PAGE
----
Individuals of a similar age and social identity; in school, the peer group is typically a child’s classmates in younger years and then becomes more specific to particular adolescent subgroups in the teenage years.

peer rejection

The failure of children to be socially accepted by their peers.

peer victimization

The physical and emotional abuse experienced by children from other children—otherwise known as bullying.

per-pupil amount

A fixed amount of public money for each student enrolled in a school (or, in secondary school, may be associated with number of credit hours in which the student is enrolled).


A branch of philosophy that concentrates on the study of consciousness and the objects of direct experience.


The belief that the social world should be studied in a similar manner to the scientific world; contrary to interpretivism.

postmodern feminism

The critical feminist scholarship of third wave feminism that frequently scrutinizes the meaning surrounding gender and how power relations play themselves out in subtle ways.


A wide collection of theories reacting to structural functionalism that favour the importance of social structures in explanation of social life over individual action;  associated with the writings of French philosophers, such as Jacques Derrida and Michel Foucault, whose only main agreement was that structuralism was flawed.

precarious legal status

The circumstances in which individuals do not have full legal entitlements to live in Canada, and are often driven into hiding due to fear of being deported.

primarily undergraduate university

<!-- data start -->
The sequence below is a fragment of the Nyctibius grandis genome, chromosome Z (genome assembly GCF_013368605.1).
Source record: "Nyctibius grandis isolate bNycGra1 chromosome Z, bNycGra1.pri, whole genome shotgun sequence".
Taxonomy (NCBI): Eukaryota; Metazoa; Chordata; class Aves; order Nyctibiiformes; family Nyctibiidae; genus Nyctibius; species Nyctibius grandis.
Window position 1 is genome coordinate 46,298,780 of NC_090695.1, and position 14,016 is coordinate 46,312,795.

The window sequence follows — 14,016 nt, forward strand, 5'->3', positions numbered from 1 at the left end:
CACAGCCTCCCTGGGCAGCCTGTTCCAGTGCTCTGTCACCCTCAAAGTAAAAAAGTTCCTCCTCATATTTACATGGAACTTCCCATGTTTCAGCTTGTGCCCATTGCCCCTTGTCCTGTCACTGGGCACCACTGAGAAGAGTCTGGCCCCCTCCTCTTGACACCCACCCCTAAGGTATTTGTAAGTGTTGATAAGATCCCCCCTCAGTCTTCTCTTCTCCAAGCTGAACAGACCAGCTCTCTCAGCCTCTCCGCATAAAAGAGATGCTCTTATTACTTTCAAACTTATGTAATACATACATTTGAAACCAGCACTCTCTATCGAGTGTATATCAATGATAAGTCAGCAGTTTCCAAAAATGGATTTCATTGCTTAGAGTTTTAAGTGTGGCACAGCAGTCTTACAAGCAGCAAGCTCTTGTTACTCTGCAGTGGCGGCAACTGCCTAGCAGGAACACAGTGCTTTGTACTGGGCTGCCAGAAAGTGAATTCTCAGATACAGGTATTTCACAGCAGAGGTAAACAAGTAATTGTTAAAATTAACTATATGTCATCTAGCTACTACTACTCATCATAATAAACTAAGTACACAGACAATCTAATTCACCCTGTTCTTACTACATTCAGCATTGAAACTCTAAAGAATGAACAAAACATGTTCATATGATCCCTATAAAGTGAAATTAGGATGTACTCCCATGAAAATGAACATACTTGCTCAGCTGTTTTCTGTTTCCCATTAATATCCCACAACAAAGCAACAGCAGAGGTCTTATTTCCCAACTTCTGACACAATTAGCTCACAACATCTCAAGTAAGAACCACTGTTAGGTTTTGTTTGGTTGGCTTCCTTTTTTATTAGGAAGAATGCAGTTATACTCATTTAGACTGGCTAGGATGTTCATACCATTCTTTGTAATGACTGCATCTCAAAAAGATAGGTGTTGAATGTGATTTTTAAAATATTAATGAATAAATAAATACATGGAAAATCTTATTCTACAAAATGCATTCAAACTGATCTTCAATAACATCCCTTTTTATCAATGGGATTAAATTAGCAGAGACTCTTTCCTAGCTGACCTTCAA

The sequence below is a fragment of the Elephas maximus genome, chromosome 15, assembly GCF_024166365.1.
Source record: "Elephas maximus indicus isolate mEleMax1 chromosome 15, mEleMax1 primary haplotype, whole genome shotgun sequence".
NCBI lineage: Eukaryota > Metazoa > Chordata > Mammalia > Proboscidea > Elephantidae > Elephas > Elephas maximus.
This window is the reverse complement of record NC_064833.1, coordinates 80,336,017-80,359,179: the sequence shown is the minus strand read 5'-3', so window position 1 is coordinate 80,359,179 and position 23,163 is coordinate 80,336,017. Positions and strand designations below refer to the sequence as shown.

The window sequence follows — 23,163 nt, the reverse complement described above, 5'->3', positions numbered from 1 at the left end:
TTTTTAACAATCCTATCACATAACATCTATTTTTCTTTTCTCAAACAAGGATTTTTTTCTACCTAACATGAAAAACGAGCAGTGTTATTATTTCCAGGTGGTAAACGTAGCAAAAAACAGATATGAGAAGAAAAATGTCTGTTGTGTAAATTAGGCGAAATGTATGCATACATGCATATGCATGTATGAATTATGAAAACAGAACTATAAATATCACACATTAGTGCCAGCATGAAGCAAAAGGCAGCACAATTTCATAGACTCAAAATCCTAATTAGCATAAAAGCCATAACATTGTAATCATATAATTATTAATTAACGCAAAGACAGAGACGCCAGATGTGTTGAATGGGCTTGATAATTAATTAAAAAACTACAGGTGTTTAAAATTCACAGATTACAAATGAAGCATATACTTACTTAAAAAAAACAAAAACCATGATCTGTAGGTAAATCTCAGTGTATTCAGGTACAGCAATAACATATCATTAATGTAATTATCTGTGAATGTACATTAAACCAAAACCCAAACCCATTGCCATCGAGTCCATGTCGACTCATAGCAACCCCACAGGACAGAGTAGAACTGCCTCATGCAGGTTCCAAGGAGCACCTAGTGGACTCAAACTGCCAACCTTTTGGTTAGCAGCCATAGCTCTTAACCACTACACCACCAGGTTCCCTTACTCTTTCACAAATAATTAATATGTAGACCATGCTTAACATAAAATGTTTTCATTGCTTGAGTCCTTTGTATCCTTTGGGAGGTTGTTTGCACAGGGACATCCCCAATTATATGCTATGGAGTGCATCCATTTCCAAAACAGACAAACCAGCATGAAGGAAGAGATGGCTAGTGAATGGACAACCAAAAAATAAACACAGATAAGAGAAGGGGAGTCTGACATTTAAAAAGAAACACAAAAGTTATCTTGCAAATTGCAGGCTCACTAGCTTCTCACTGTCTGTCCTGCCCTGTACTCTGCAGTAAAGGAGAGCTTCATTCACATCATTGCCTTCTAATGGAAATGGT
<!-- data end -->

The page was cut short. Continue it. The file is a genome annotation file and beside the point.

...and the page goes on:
Institution that focuses on undergraduate degrees (mostly bachelor of arts and bachelor of science degrees) and has few or no graduate program offerings.

primary effects

According to Boudon, the differences between classes and educational attainment that relate directly to academic performance; dependent on characteristics of the family of origin, such as wealth, material conditions, and socialization.

primary socialization

Socialization that occurs within the family, where children first learn their own individual identity, acquire language, and develop cognitive skills.

private schools

Schools that are owned and operated outside of the public authority, which do not receive (complete) funding from any government sources, and can select their own students and charge tuition; in general, private schools that receive no government funding are not required to follow the provincial or territorial curriculum.

private universities and colleges

Institutions that do not receive public funding; there are relatively few private universities in Canada, compared to the United States. Tuition at private universities and colleges is generally much higher than at public institutions.

progressive education movement

A pedagogical approach beginning in the 1930s  that prioritized experiential learning (i.e., learning through doing and experiencing) over the amassing and memorizing of facts.

public–private partnerships (P3s)

Contracts between the public and private sectors in which investments are made by the private sector into a good that will be offered to the public.

Quiet Revolution